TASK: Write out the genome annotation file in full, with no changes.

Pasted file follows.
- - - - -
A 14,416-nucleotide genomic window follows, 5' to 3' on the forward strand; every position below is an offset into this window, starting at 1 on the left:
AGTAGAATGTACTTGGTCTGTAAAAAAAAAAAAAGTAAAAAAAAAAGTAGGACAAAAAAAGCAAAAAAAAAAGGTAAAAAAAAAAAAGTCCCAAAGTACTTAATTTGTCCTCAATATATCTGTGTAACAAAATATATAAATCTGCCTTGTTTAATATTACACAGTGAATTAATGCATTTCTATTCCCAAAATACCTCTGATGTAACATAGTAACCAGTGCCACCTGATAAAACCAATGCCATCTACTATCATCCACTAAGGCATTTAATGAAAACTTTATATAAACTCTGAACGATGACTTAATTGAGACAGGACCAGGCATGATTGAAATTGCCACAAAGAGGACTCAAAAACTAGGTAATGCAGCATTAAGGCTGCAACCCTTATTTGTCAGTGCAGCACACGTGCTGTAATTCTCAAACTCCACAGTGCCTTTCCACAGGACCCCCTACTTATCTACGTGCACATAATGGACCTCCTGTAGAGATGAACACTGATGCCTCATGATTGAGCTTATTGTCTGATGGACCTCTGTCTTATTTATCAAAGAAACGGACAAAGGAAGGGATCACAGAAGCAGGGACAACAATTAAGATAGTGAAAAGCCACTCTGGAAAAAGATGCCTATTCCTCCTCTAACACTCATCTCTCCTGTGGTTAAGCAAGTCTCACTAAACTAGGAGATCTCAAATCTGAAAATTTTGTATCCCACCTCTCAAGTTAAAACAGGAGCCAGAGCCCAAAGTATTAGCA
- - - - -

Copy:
A 14,416-nucleotide genomic window follows, 5' to 3' on the forward strand; every position below is an offset into this window, starting at 1 on the left:
AGTAGAATGTACTTGGTCTGTAAAAAAAAAAAAAGTAAAAAAAAAAGTAGGACAAAAAAAGCAAAAAAAAAAGGTAAAAAAAAAAAAGTCCCAAAGTACTTAATTTGTCCTCAATATATCTGTGTAACAAAATATATAAATCTGCCTTGTTTAATATTACACAGTGAATTAATGCATTTCTATTCCCAAAATACCTCTGATGTAACATAGTAACCAGTGCCACCTGATAAAACCAATGCCATCTACTATCATCCACTAAGGCATTTAATGAAAACTTTATATAAACTCTGAACGATGACTTAATTGAGACAGGACCAGGCATGATTGAAATTGCCACAAAGAGGACTCAAAAACTAGGTAATGCAGCATTAAGGCTGCAACCCTTATTTGTCAGTGCAGCACACGTGCTGTAATTCTCAAACTCCACAGTGCCTTTCCACAGGACCCCCTACTTATCTACGTGCACATAATGGACCTCCTGTAGAGATGAACACTGATGCCTCATGATTGAGCTTATTGTCTGATGGACCTCTGTCTTATTTATCAAAGAAACGGACAAAGGAAGGGATCACAGAAGCAGGGACAACAATTAAGATAGTGAAAAGCCACTCTGGAAAAAGATGCCTATTCCTCCTCTAACACTCATCTCTCCTGTGGTTAAGCAAGTCTCACTAAACTAGGAGATCTCAAATCTGAAAATTTTGTATCCCACCTCTCAAGTTAAAACAGGAGCCAGAGCCCAAAGTATTAGCA